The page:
Last month, the Federal Communications Commission adopted new 911 rules for VoIP service providers that require these companies to have access to the 911 system, so their customers can make emergency calls that are routed directly to the local PSAP. But the critical capability that remains elusive at this point is the ability to pinpoint nomadic and mobile VoIP users.

Virtual, soft-client-only VoIP services, such as those from Skype, cannot provide E911 location precisely because the services work from anywhere—whether from a public Internet terminal at Starbucks or in the home. If a VoIP customer uses the service from a remote destination, the carrier will continue to route 911 calls to the location where the VoIP client was originally registered, even if the site is several thousand miles away from the place where the emergency is happening.

While no one has the answer to locating nomadic and mobile callers at this point, 911 solution providers 911 Enable believes its work with enterprises to deploy 911 capability within their organizations might lead to an answer, said Lev Deich, CTO with 911 Enable. The company’s clients include Boeing—the largest VoIP enterprise deployment to date, with 100,000 IP phones—and John Deer, to name a few.

State regulations in at least 15 states require that enterprises with multi-line telephone systems (MLTS) or private branch exchanges (PBXs) ensure that when a user calls 911 on their systems, ANI (Automatic Number Identification) and ALI (Automatic Location Identification) is provided to the PSAP.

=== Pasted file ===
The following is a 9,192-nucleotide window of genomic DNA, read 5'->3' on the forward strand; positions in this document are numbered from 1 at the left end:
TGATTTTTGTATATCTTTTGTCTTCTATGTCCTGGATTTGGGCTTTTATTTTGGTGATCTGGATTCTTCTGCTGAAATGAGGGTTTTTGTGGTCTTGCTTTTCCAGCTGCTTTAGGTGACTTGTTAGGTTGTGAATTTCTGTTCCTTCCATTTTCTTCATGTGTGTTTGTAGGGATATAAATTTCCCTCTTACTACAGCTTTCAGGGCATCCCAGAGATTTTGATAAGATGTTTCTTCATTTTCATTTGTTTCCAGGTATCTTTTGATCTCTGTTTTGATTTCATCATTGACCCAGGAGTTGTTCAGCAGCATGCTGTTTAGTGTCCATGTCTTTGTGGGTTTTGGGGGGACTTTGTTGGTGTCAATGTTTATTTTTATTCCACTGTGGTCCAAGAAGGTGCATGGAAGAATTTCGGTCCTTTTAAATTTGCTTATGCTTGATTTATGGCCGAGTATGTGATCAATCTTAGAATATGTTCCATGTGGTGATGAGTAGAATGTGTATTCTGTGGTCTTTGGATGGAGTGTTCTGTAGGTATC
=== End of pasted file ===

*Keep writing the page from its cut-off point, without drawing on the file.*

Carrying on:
911 Enable’s Emergency Gateway for the enterprise is designed to automatically track and assign locations to IP phones as they move and re-register on the corporate network. This helps to protect employees who make rotational use of workspace, log into IP phones and share line appearances.

One key piece of the solution is subnet tracking. Each building location can be assigned one or more subnets and can be tracked during a 911 call by mapping the endpoint’s IP address to the corresponding IP subnet and assigned location. The result is the ability to pinpoint a caller at a specific cubicle. The solution also covers workers that telecommute.

“We need to know where the person is a in certain amount of square feet, and that also applies to large distributed campuses and teleworkers,” Deich said.

As such, 911 Enable believes solutions in the enterprise will spill over into the open public network. “We’re hoping the enterprise market does come up and believe that some principles can be applied in the public side,” Deich said.